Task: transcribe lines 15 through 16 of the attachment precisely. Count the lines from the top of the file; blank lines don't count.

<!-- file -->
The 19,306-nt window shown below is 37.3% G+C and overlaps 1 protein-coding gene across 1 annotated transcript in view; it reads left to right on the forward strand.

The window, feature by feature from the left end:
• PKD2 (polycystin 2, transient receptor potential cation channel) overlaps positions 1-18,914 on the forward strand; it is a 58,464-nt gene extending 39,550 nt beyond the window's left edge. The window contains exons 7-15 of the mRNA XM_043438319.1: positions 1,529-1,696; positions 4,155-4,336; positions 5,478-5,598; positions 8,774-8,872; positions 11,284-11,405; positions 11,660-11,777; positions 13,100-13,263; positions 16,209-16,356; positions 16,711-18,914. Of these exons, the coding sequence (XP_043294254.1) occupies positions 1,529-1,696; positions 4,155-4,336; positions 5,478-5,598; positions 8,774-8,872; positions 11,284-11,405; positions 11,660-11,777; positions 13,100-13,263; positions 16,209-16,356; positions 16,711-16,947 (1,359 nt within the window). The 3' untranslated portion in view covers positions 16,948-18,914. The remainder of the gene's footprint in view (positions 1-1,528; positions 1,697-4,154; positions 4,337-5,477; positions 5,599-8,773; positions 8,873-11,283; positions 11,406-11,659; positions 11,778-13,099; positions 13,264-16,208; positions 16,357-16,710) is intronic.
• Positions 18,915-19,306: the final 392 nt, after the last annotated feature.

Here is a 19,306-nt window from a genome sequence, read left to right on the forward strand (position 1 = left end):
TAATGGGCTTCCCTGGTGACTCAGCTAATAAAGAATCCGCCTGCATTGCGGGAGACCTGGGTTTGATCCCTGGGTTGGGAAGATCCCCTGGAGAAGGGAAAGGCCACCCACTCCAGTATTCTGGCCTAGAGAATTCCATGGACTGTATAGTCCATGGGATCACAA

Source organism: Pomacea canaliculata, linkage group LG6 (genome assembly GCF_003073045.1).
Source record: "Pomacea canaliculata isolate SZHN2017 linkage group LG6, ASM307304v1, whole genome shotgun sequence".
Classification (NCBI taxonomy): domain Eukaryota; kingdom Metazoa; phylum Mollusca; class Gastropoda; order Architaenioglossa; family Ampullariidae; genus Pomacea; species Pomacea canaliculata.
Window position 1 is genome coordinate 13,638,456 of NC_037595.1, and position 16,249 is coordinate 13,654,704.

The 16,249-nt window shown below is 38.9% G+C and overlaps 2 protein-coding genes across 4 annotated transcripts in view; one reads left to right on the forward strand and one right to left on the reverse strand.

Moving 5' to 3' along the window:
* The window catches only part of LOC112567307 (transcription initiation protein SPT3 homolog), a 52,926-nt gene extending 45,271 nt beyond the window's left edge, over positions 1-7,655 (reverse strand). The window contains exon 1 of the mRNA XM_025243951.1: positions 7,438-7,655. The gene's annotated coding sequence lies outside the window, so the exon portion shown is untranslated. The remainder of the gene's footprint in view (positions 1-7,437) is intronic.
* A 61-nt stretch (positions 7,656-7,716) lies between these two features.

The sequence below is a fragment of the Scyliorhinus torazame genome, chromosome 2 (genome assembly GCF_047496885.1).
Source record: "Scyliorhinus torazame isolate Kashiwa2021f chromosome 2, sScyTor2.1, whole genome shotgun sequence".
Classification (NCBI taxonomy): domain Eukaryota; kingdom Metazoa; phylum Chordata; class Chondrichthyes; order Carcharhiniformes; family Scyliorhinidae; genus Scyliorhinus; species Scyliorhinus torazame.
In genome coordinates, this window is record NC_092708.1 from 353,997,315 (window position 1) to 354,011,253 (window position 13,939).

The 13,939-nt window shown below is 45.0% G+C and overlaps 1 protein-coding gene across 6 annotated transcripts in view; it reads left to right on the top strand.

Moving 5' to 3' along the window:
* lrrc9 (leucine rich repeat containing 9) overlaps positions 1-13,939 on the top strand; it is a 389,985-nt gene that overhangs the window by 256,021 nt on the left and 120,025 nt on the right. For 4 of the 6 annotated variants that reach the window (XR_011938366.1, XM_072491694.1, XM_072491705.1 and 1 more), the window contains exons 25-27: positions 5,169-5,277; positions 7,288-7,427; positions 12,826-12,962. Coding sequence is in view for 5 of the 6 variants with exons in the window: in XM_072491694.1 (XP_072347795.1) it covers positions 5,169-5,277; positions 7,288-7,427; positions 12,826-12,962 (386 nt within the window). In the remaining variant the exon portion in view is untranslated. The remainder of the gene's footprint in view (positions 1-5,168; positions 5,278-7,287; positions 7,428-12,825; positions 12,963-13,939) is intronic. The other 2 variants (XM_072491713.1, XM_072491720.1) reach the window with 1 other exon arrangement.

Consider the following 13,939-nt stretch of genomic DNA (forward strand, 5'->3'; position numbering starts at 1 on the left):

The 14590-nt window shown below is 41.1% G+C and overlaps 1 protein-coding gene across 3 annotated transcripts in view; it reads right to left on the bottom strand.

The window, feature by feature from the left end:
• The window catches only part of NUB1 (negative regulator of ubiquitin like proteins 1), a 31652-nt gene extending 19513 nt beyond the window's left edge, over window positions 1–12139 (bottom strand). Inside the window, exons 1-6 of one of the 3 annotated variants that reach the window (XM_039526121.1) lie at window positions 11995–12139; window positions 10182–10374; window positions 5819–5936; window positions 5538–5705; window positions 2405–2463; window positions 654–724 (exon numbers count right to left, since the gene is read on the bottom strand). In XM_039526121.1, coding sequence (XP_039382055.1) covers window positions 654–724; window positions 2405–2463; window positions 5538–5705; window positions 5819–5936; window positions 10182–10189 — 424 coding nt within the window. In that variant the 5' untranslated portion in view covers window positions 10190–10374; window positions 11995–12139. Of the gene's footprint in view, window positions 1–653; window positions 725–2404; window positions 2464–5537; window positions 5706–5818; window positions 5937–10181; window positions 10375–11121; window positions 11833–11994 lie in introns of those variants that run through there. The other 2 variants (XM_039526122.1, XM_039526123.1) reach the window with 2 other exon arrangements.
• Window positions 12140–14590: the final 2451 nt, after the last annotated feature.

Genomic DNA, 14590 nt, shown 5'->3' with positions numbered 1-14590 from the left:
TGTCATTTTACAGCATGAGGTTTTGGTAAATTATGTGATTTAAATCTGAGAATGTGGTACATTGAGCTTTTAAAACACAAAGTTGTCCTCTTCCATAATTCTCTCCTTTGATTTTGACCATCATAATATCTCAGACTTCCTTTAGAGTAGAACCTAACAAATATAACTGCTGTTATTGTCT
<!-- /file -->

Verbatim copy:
The sequence below is a fragment of the Scyliorhinus torazame genome, chromosome 2 (genome assembly GCF_047496885.1).
Source record: "Scyliorhinus torazame isolate Kashiwa2021f chromosome 2, sScyTor2.1, whole genome shotgun sequence".